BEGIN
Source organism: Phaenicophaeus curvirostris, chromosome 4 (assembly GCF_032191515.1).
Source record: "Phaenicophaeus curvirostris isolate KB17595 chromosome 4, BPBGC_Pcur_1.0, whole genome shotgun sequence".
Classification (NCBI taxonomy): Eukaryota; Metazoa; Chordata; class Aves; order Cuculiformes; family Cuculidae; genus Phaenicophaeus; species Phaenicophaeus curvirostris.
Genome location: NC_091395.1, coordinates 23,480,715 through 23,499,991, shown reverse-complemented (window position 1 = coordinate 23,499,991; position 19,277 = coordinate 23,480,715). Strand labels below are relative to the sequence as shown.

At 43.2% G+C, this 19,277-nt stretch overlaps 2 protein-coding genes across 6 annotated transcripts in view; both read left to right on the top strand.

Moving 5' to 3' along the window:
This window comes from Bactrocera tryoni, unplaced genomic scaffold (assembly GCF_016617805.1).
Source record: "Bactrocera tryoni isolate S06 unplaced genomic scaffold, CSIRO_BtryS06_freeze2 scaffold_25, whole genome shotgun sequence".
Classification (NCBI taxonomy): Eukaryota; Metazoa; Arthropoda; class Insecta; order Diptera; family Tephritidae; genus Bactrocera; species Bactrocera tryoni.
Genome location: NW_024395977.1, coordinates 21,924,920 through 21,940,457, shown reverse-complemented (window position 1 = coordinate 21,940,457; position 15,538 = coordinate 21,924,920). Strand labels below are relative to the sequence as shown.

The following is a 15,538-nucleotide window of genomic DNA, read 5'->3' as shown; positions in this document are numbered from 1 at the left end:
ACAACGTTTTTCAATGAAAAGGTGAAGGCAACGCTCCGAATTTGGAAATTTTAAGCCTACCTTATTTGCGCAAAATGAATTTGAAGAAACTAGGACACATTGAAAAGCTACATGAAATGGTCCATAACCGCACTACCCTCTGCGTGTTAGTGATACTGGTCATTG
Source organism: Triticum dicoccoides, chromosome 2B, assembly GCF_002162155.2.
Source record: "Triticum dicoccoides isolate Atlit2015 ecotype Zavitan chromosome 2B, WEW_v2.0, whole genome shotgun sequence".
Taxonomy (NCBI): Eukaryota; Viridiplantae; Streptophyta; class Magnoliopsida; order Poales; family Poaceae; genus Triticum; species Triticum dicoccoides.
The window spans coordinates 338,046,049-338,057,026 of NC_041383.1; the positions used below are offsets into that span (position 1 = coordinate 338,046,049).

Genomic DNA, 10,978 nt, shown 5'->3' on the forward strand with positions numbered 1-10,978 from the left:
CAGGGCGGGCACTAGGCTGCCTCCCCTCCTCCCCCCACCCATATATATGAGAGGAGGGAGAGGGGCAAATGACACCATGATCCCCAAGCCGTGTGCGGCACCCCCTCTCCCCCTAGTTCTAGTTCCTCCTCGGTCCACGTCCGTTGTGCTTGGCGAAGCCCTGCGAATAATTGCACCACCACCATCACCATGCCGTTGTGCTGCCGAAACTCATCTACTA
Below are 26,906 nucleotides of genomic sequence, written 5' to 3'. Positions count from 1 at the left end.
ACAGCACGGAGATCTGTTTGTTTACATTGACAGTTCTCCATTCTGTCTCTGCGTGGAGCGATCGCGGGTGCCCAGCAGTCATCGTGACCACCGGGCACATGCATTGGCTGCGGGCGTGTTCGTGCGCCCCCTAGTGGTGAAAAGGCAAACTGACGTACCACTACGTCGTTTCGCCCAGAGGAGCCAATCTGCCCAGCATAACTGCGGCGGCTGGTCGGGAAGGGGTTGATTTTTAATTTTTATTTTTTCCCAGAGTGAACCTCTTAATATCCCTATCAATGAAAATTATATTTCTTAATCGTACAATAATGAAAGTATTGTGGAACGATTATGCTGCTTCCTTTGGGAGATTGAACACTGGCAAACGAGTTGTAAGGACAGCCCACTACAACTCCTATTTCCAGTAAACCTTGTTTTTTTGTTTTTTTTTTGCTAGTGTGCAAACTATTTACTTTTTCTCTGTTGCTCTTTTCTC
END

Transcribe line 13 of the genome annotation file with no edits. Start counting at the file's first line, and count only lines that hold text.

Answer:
Source organism: Triticum dicoccoides, chromosome 2B, assembly GCF_002162155.2.